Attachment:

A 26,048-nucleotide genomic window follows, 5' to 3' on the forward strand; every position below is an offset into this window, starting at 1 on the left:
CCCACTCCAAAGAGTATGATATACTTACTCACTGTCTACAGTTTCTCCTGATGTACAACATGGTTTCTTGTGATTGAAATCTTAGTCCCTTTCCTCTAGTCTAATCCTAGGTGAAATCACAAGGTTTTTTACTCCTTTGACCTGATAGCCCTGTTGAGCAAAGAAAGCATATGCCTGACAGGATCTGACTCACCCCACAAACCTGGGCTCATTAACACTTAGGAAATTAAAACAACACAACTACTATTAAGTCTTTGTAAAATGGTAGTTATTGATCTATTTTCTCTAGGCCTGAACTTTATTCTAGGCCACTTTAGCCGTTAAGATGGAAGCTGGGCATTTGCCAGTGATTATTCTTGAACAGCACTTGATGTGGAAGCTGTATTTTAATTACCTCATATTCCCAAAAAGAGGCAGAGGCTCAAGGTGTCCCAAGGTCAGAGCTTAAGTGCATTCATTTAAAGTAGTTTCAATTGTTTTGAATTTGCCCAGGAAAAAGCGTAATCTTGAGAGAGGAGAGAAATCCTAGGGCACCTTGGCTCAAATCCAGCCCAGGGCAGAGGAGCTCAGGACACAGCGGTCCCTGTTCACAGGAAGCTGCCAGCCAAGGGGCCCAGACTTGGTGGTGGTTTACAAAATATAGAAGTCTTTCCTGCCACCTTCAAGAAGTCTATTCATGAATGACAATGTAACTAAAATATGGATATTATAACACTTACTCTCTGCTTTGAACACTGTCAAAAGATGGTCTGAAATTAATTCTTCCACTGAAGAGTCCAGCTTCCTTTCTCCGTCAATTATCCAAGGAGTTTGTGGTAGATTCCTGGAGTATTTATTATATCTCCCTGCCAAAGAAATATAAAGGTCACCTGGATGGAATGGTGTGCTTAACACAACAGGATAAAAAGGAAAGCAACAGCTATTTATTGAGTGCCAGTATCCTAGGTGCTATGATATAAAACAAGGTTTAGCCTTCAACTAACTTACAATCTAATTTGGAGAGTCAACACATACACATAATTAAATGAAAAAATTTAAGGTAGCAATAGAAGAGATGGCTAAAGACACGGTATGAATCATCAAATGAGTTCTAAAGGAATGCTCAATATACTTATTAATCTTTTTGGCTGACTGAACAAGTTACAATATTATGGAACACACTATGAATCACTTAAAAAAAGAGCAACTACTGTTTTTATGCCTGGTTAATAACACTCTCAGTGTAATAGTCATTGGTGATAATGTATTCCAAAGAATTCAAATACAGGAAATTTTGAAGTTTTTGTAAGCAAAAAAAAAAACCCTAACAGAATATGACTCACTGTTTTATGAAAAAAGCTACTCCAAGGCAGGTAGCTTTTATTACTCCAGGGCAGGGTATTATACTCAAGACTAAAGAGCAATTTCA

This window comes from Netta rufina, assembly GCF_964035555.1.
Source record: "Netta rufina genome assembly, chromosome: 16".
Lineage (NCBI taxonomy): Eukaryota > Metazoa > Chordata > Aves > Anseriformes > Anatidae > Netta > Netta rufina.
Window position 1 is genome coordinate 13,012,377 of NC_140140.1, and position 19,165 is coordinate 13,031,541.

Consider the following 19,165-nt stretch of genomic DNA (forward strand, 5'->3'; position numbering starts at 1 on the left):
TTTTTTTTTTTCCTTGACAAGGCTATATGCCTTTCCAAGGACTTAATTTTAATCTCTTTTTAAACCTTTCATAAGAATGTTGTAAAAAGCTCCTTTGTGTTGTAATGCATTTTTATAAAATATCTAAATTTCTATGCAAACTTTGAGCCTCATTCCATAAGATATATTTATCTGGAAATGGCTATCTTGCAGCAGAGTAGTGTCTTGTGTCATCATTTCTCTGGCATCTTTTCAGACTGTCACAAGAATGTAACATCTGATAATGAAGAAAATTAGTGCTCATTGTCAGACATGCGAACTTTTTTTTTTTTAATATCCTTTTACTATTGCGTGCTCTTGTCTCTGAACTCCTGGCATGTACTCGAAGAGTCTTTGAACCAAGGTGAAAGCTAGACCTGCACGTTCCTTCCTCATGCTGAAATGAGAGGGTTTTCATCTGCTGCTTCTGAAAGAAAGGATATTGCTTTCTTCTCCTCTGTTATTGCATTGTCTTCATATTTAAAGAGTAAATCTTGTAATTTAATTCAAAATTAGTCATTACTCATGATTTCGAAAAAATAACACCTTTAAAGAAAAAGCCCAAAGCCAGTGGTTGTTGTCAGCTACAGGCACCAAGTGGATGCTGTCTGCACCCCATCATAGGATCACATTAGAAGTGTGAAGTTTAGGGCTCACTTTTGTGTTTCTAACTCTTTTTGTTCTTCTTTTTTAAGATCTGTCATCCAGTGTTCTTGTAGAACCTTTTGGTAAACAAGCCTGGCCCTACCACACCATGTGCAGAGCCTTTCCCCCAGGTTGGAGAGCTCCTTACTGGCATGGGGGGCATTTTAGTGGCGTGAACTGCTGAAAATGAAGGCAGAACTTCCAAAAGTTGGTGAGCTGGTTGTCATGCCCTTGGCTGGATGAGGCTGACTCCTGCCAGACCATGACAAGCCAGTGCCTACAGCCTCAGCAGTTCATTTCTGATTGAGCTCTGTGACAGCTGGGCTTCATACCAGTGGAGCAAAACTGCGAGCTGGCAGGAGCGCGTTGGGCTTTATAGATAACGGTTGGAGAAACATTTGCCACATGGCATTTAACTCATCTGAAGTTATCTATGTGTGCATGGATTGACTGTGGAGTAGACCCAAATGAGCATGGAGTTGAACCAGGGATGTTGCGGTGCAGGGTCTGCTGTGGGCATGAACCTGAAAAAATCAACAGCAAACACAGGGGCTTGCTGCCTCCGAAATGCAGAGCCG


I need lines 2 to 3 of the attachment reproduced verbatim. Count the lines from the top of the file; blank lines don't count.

CCCACTCCAAAGAGTATGATATACTTACTCACTGTCTACAGTTTCTCCTGATGTACAACATGGTTTCTTGTGATTGAAATCTTAGTCCCTTTCCTCTAGTCTAATCCTAGGTGAAATCACAAGGTTTTTTACTCCTTTGACCTGATAGCCCTGTTGAGCAAAGAAAGCATATGCCTGACAGGATCTGACTCACCCCACAAACCTGGGCTCATTAACACTTAGGAAATTAAAACAACACAACTACTATTAAGTCTTTGTAAAATGGTAGTTATTGATCTATTTTCTCTAGGCCTGAACTTTATTCTAGGCCACTTTAGCCGTTAAGATGGAAGCTGGGCATTTGCCAGTGATTATTCTTGAACAGCACTTGATGTGGAAGCTGTATTTTAATTACCTCATATTCCCAAAAAGAGGCAGAGGCTCAAGGTGTCCCAAGGTCAGAGCTTAAGTGCATTCATTTAAAGTAGTTTCAATTGTTTTGAATTTGCCCAGGAAAAAGCGTAATCTTGAGAGAGGAGAGAAATCCTAGGGCACCTTGGCTCAAATCCAGCCCAGGGCAGAGGAGCTCAGGACACAGCGGTCCCTGTTCACAGGAAGCTGCCAGCCAAGGGGCCCAGACTTGGTGGTGGTTTACAAAATATAGAAGTCTTTCCTGCCACCTTCAAGAAGTCTATTCATGAATGACAATGTAACTAAAATATGGATATTATAACACTTACTCTCTGCTTTGAACACTGTCAAAAGATGGTCTGAAATTAATTCTTCCACTGAAGAGTCCAGCTTCCTTTCTCCGTCAATTATCCAAGGAGTTTGTGGTAGATTCCTGGAGTATTTATTATATCTCCCTGCCAAAGAAATATAAAGGTCACCTGGATGGAATGGTGTGCTTAACACAACAGGATAAAAAGGAAAGCAACAGCTATTTATTGAGTGCCAGTATCCTAGGTGCTATGATATAAAACAAGGTTTAGCCTTCAACTAACTTACAATCTAATTTGGAGAGTCAACACATACACATAATTAAATGAAAAAATTTAAGGTAGCAATAGAAGAGATGGCTAAAGACACGGTATGAATCATCAAATGAGTTCTAAAGGAATGCTCAATATACTTATTAATCTTTTTGGCTGACTGAACAAGTTACAATATTATGGAACACACTATGAATCACTTAAAAAAAGAGCAACTACTGTTTTTATGCCTGGTTAATAACACTCTCAGTGTAATAGTCATTGGTGATAATGTATTCCAAAGAATTCAAATACAGGAAATTTTGAAGTTTTTGTAAGCAAAAAAAAAAACCCTAACAGAATATGACTCACTGTTTTATGAAAAAAGCTACTCCAAGGCAGGTAGCTTTTATTACTCCAGGGCAGGGTATTATACTCAAGACTAAAGAGCAATTTCA

This window comes from Netta rufina, assembly GCF_964035555.1.